On 18 January 1817 the Brighton Pavilion was the venue for one of the most opulent and extravagant banquets ever held in Britain. Staged by the prince regent for the state visit of Grand Duke Nicholas of Russia, this legendary feast featured over 120 separate dishes prepared by the greatest chef of the day, the father of modern haute cuisine , Antonin Carême.
Carême's life was itself an extraordinary story. Beginning as a humble kitchen boy, he became cook for the greatest men of his day, including Napoleon, Tsar Alexander, Prince Talleyrand and the Rothschilds.
For a brief but significant period, Carême, lured by a fabulous annual salary, worked at the prince regent's glittering court. He went on to further fame and fortune as the first mass-published chef - this period in Brighton and the feast of 1817 is recorded in detail in one of his many bestselling cookery books.

Dinner served in the Brighton Pavilion to HRH the Prince Regent and Grand Duke Nicholas of Russia 18 January 1817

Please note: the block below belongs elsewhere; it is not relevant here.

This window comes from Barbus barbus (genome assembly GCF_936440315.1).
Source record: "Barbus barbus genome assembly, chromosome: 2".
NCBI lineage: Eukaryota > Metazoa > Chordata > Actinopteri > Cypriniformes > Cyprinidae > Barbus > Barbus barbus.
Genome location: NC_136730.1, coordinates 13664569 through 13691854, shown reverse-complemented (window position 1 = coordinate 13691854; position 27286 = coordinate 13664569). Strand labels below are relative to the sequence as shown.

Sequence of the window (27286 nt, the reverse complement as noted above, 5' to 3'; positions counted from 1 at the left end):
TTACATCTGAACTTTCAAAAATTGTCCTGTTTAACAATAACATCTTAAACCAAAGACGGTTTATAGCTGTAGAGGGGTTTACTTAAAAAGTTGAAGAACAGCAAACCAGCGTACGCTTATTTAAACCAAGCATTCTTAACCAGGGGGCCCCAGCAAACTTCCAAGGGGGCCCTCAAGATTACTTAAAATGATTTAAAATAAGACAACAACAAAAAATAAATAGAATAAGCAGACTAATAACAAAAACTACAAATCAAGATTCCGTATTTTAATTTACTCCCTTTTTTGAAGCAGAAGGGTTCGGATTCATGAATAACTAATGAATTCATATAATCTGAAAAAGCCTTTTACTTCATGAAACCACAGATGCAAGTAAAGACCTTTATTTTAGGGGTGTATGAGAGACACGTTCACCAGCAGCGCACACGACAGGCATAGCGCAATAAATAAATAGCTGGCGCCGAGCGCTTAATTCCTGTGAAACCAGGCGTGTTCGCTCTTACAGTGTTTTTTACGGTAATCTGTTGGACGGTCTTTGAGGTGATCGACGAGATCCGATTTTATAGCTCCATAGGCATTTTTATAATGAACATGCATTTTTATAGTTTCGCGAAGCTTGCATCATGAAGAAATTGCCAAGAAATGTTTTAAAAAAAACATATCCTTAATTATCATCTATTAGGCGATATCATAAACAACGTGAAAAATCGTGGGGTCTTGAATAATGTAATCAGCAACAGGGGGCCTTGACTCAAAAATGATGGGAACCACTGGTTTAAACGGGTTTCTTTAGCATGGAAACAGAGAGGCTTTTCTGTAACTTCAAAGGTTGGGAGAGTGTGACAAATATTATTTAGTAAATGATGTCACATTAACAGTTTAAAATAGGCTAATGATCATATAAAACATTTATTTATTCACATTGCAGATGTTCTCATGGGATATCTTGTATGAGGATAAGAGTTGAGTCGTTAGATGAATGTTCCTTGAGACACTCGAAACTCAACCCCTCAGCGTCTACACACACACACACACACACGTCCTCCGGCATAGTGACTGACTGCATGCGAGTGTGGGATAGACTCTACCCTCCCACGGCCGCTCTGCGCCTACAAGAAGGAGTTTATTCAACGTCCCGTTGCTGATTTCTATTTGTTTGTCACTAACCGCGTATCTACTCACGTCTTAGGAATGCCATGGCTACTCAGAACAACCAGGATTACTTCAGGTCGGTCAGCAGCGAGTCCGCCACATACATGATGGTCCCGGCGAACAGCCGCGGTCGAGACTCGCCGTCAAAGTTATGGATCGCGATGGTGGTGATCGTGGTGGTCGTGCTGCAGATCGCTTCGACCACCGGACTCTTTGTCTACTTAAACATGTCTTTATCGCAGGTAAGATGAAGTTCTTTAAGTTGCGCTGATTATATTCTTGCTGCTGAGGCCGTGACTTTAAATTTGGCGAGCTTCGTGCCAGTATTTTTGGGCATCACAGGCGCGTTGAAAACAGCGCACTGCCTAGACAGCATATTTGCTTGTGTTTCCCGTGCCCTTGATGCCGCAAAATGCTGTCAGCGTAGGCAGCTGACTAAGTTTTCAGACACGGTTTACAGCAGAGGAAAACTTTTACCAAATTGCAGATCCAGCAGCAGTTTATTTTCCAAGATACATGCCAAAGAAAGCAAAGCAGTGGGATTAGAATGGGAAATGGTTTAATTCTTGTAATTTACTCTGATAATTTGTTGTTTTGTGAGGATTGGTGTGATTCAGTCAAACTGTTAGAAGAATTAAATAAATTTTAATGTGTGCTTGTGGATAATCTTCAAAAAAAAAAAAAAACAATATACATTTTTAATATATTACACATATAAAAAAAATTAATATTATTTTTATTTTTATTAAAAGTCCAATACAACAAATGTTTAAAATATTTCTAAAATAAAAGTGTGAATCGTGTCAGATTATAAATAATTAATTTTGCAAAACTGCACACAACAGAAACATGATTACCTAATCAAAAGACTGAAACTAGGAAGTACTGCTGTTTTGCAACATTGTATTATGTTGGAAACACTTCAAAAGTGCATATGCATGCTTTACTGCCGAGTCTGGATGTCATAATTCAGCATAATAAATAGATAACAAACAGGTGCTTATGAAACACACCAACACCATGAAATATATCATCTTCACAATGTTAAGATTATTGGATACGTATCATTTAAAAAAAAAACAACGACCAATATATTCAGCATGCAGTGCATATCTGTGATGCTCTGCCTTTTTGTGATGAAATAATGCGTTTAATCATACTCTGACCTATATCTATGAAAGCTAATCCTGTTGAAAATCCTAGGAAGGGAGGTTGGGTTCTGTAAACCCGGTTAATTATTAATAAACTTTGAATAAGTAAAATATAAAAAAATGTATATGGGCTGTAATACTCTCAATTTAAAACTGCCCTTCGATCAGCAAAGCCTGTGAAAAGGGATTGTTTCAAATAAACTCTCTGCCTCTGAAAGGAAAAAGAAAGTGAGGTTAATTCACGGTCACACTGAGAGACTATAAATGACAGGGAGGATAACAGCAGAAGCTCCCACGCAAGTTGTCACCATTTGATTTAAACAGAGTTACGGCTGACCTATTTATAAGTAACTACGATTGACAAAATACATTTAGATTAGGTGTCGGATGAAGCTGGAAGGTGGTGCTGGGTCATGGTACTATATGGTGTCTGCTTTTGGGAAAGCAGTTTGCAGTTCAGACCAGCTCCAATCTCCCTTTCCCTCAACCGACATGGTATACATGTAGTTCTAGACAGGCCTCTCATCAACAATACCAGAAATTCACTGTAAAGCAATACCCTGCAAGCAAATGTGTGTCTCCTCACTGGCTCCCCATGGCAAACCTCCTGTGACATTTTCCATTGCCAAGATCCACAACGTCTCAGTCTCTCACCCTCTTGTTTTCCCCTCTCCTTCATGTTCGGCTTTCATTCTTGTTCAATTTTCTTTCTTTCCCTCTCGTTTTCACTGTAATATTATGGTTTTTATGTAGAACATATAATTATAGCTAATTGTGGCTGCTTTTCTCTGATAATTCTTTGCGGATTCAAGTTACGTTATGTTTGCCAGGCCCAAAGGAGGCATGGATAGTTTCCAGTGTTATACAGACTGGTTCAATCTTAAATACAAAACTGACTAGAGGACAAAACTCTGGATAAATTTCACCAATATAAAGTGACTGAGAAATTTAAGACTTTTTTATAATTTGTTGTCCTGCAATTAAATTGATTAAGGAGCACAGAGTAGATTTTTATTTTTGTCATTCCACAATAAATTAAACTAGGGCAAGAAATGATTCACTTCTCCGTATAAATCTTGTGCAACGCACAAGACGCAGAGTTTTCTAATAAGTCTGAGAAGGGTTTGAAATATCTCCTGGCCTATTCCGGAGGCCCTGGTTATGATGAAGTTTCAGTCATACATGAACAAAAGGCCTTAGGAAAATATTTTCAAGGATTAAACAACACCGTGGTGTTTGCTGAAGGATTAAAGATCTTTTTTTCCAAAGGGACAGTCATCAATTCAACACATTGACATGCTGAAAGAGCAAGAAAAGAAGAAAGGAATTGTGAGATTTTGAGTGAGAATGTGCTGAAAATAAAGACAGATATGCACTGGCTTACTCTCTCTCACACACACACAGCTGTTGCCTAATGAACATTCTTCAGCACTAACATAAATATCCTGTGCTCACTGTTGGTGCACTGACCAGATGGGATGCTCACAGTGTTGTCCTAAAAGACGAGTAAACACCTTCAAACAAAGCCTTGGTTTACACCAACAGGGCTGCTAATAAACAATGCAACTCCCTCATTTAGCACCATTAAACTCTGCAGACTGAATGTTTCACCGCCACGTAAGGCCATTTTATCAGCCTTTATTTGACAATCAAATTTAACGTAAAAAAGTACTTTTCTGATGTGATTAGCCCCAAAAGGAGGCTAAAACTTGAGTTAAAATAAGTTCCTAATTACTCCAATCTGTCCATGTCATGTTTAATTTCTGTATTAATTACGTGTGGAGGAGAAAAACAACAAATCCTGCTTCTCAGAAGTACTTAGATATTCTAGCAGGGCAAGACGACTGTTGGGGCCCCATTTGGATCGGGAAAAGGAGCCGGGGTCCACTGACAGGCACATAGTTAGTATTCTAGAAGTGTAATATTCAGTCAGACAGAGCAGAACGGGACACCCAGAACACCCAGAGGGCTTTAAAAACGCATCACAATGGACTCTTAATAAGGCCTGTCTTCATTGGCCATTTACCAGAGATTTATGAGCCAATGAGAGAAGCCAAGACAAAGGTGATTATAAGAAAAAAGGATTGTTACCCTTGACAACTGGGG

8 Soupes
Les profitralles de volaille à la moderne
Le potage santè au consommé
Le potage de mouton à l'anglaise
Le potage de riz à la Crèzy
Le potage de pigeons à la marinière
Le potage de karick à l'indienne
Le potage à la d'Orlèans
Le potage de celeri consommé de volaille

8 Relevés De Poisson
Les perches à la Hollandaise
La truite saumonée à la Génoise
Le cabillaud à la crème
Le brocket à l'Espagnol garni de laitance
Les soles au gratin et aux truffes
Le turbot, sauce aux crevettes
Les merlans frits à l'Anglaise
Le hure d'esturgeon au vin de Champagne

15 Assiettes Volants á Servir Aprés Les Poissons
De petits vol-au-vents à la Reine
De petit pâtès de mauviettes
De croquettes à la royale
De canetons à la Luxembourg
De filets de poisons à l'Orly

8 Grosses Piéces
Le quartier de sanglier marine
Les poulardes à l'Anglaise
Les filtes de boeuf à la Napolitaine
Les faisans truffès à la Perigueux
La dinde à la Godard moderne
La longe de veau à la Monglas
Les perdrix aux choux et raciness glacés
Le rosbif de quartier de mounton

40 Entrées
(arranged around the relevés de poissons as indicated)
La sante de poulardes à la d'Artois
Les ris de veau glacés à la chicorèe
La croustade de grives au gratin